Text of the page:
Opioid Study Shows No Improvement over Nsaids or Acetaminophen
A recent opioid study – great article in the Los Angeles Times – indicated that after a yearlong study opioids showed no great improvement in lessening pain than over-the-counter painkillers.
Another recent study indicated the same result. I am unable to find that article presently. Who would have thought that hydrocodone was not more effective than ibuprofen?
What made this study different was that it was a clinical trial, not just some researchers going through anecdotal data. The original article from the Journal Of American Medicine can be found here. I highly recommend reviewing the study abstract – just amazing.
The clinical trial opioid study involved 240 patients. This number may seem small. Then again, the study consisted of a pure clinical trial which hold much more weight with a limited number of patients.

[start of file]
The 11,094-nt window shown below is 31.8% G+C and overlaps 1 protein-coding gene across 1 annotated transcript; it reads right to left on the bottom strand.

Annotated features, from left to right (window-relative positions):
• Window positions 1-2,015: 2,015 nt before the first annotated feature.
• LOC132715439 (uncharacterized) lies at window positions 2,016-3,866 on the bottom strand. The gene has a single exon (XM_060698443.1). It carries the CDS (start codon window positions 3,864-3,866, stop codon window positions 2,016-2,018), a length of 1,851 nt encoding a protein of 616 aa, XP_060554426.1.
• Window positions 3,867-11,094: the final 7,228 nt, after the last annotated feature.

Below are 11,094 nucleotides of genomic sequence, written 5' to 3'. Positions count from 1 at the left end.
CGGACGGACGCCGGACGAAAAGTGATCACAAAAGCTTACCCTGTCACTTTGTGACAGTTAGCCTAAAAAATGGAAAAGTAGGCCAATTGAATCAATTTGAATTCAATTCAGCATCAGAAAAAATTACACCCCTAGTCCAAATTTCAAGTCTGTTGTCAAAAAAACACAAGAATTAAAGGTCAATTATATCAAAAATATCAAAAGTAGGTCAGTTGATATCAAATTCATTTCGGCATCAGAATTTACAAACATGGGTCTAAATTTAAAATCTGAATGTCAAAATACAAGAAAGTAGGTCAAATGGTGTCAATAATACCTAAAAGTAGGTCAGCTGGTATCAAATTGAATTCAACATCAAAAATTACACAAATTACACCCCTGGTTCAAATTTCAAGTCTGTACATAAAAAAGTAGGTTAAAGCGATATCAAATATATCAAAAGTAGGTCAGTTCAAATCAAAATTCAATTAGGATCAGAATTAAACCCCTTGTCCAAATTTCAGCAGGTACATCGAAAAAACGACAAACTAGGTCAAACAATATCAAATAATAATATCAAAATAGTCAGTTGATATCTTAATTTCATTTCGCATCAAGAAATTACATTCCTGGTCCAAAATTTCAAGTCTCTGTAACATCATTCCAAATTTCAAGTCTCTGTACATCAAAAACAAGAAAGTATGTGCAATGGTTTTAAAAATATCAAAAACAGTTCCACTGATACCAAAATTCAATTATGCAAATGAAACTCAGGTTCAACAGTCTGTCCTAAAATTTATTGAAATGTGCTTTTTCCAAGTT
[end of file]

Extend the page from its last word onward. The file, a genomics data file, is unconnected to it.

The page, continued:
The findings were:
In this randomized clinical trial that included 240 patients, the use of opioid vs nonopioid medication therapy did not result in significantly better pain-related function over 12 months (3.4 vs 3.3 points on an 11-point scale at 12 months, respectively).
This study does not support initiation of opioid therapy for moderate to severe chronic back pain or hip or knee osteoarthritis pain.
In my personal experience, I had assisted two friends home from outpatient surgeries. Each of them had a RX for hydrocodone. It did not lessen their discomfort.
However, much to my amazement – rapid release acetaminophen had a greater pain-reducing effect. The rapid release stopped their pain in its tracks after trying a few doses of hydrocodone.
I published this article on opioids in July 2017. It is one of the most popular reads when I post it to LinkedIn. The data in that study showed that a very large percentage of opioid users were actually mentally ill.
I am sure more studies are planned in this controversial topic.
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